16:51 GMT04 March 2021
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    Disgraced former Georgian President Mikheil Saakashvili, currently the governor of Ukraine's Odessa region, appears to be homesick. The former president, who had his Georgian citizenship revoked and faces criminal charges including embezzlement and abuse of power, told Georgian television channel Rustavi 2 that he has plans to return home.

    Saakashvili explained that he would return to the country following parliamentary elections scheduled for October, saying that he expects the United National Movement, a center-right opposition party which he formally leads, to win a majority and form the government.

    "It's necessary to hold the elections, to win, and to come and help the people who have won," the politician noted. 

    The ex-president also boasted that Georgian politics today only has two real leaders – himself and former Prime Minister Bidzina Ivanishvili. "There is no third force at this moment; the rest are just an imitation," the former president said.

    Saakashvili was forced to flee his native country in November 2013, with Georgian prosecutors later filing several criminal cases against him in absentia related to abuse of office and the embezzlement of nearly $5 million in public funds for personal use. The politician was later declared wanted inside Georgia. In June 2015, Georgian authorities said that they had exhausted the possibility of extraditing Saakashvili, since he had been granted Ukrainian citizenship.

    The Georgian politician emphasized that his desire to return home does not mean that he is looking to flee Ukraine, since his policy team intends to continue its work reforming Odessa. Instead, he cryptically noted that "the choice is not Georgia or Ukraine. The choice is for a common bright future."

    Commenting on Saakashvili's intention to go home, Svobodnaya Pressa columnist Andrei Ivanov suggested that the disgraced former president's "chances for a triumphant return to big politics are extremely low." This, he noted, is connected to the charges he faces, and to the fact that, without Georgian citizenship, he can't actually hold public office.

    Furthermore, "during the years of his rule Saakashvili lead the majority of Georgians to impoverishment, and brutally dispatched with his critics. Of course Georgians have not forgotten the failure of his military adventurism in 2008 in South Ossetia, either" (which prompted Russian intervention and the region's declaration of independence from Georgia).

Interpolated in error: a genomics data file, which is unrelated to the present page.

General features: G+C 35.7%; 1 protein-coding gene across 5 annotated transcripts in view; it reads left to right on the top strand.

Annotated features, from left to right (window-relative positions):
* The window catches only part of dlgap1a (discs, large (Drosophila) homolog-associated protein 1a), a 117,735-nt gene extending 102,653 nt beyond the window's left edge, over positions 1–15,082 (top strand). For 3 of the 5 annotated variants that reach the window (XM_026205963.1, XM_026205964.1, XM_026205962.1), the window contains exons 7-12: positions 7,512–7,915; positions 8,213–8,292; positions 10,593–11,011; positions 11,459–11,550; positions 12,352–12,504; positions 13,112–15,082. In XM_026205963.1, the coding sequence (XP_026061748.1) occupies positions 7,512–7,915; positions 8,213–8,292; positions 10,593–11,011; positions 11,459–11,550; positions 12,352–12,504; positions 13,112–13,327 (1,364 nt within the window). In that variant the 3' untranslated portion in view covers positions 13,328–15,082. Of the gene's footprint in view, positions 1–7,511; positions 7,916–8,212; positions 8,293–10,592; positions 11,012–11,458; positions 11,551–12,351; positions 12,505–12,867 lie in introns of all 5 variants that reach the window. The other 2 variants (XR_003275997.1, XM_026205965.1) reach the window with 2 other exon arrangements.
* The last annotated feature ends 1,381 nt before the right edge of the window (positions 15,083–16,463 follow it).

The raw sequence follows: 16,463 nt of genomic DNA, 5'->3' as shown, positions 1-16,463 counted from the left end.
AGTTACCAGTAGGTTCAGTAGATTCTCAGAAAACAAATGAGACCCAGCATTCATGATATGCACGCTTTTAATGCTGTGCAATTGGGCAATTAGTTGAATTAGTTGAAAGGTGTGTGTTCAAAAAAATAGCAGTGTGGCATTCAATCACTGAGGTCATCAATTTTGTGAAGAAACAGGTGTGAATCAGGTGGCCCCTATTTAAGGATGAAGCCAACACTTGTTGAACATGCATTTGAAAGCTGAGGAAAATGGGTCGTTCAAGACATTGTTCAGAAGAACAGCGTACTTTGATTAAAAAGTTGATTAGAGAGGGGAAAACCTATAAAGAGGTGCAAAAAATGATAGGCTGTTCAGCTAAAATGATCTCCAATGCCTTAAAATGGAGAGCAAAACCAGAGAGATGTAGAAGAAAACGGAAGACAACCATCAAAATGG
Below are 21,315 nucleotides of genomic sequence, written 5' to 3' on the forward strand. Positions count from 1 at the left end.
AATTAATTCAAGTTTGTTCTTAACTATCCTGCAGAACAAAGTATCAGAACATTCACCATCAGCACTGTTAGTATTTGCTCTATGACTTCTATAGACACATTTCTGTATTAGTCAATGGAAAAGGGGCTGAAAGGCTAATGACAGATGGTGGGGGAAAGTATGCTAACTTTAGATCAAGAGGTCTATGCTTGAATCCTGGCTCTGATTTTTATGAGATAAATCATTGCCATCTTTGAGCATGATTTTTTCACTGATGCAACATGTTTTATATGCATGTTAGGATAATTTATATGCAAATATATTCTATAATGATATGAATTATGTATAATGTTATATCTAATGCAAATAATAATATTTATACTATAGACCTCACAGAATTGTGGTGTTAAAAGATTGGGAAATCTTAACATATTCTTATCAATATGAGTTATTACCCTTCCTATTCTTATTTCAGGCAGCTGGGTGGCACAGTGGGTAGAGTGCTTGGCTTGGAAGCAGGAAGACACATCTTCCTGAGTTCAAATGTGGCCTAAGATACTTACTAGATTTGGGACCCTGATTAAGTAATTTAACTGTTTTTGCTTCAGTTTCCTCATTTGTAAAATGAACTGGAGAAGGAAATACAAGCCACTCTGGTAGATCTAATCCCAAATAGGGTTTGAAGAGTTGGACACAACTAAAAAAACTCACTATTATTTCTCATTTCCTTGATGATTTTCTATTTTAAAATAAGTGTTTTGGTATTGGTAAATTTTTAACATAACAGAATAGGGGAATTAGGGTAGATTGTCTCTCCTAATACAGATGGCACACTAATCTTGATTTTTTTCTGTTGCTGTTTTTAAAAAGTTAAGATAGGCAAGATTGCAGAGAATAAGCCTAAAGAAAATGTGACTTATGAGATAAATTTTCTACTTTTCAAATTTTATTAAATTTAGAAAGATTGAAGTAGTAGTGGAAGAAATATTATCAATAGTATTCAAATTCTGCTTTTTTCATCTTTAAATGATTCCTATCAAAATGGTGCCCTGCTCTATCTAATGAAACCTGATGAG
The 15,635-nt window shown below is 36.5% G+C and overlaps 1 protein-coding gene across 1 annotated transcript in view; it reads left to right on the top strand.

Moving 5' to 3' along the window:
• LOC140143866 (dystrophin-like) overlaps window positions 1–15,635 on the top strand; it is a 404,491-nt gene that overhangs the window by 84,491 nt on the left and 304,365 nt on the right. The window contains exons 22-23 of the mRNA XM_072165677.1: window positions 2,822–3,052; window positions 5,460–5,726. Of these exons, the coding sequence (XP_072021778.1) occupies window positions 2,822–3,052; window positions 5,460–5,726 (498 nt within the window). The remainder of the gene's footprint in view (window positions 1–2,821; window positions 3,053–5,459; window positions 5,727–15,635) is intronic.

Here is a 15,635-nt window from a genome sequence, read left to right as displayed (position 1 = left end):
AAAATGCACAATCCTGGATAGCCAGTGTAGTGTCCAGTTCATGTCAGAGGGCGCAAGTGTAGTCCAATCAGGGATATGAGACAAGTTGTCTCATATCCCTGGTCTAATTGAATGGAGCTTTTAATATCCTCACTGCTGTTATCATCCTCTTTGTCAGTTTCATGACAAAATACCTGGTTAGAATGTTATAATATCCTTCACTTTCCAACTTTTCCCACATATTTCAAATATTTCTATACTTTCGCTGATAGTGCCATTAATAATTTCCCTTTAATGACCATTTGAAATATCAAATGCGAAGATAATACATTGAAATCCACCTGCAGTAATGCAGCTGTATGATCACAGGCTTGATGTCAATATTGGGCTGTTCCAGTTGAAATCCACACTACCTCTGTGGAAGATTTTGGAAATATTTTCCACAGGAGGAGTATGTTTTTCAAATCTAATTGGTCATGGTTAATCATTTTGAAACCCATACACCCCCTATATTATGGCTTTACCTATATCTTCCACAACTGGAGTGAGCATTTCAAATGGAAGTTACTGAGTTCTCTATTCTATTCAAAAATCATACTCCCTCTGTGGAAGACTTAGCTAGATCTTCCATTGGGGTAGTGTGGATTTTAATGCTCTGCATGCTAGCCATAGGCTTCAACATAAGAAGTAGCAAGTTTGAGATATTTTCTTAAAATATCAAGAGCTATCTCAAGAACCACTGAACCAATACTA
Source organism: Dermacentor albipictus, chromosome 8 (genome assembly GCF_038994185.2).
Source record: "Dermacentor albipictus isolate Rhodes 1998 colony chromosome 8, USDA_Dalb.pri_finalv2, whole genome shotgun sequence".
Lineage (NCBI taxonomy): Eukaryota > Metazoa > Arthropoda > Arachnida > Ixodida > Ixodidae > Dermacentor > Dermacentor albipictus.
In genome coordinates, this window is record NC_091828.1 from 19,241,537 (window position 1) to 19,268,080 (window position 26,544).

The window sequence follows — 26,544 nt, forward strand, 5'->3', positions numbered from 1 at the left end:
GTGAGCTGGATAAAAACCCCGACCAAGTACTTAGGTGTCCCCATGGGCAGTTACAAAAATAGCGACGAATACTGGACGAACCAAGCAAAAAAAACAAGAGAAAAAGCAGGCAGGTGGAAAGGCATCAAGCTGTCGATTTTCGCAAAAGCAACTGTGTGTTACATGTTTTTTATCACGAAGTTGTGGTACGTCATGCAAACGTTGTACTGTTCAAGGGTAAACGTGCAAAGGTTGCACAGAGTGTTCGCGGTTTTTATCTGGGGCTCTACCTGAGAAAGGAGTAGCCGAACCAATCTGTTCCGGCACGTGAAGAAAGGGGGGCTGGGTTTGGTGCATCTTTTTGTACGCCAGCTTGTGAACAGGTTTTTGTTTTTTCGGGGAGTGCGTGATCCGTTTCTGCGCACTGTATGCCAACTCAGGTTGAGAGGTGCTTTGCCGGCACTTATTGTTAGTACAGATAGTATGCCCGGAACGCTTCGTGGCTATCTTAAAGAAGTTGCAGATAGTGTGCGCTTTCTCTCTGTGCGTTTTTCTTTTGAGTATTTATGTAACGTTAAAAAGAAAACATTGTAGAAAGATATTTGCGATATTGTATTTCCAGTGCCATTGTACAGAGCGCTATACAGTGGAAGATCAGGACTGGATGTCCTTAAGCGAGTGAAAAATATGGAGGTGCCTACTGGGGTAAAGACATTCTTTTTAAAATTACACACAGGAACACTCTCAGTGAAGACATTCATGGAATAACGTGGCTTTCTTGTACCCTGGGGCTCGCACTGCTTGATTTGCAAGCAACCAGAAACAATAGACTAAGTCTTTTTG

"Why then has Saakashvili begun speaking about his victorious return?" the columnist asked. For answers he turned to the experts.

    According to Iosef Shatberashvili, the leader of the Georgian Alliance of Left Forces, Saakashvili's talk of a return could indicate plans for a new color revolution in Georgia.

    "It's worth remembering that Saakasvhili was never normally elected by anyone. He always came to power as a result of shady enterprises. [In 2003] he became president after a coup. And now, in 2016, if he returns to Georgia (which I strongly doubt will happen), it will be after a coup, a revolution or a military takeover. Legally, Saakashvili will not be elected by anyone, especially after his long reign, which was marked by torture, and the physical destruction of opposition figures. Georgians remember him as a disgrace who lost the war in one day."

    "Saakashvili's words about returning, in my opinion, are an indication that there are plans to stage some sort of coup in Georgia, some sort of action against Georgian statehood and the overthrow of the legitimate government," Shatberashvili warned.

    According to the politician, because he faces low popularity at home, Saakashvili may hope for support from US Republican hawks, including his long-time friend and ally Senator John McCain. "But I don't believe that the Georgian people will again retake this disastrous path. The wheel of history, as they say, cannot be reversed."

    For his part, Alexei Martynov, the director of the Moscow-based International Institute for New States think tank, suggested that Saakashvili doesn't actually have plans to return to Georgia, but rather is looking to shore up his power as Odessa governor.

    "Let's not forget: Saakashvili has been stripped of his Georgian citizenship…I think these kinds of inflammatory statements are linked to a desire to stay in public view. His efforts today are concentrated on Ukrainian domestic policy. Thanks to his American backers, Saakashvili got a nice 'chuck of fat', in the form of the Odessa region, which has many industries and the Odessa port. Odessa will be the last to fall to the destructive processes eating away at the Ukrainian economy. So Saakashvili is not going to leave Ukrainian politics, and I don't think he seriously intends to return home."

    Ultimately, Martynov suggested, Georgia does remain vulnerable to destabilization efforts, but the chances are low, due to the instability in the region.  "It's unlikely that Georgian society will allow itself to fall to internal turmoil. Everyone senses that the Transcaucasian region is under threat, and no one wants a large scale war in the region. Georgian society has turned toward self-preservation." Because of this, the analyst says, he has high hopes that the country will not fall to any pseudo-revolutionary upheaval.

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    comments, expert analysis, analysis, color revolutions, Mikheil Saakashvili, Ukraine, Georgia
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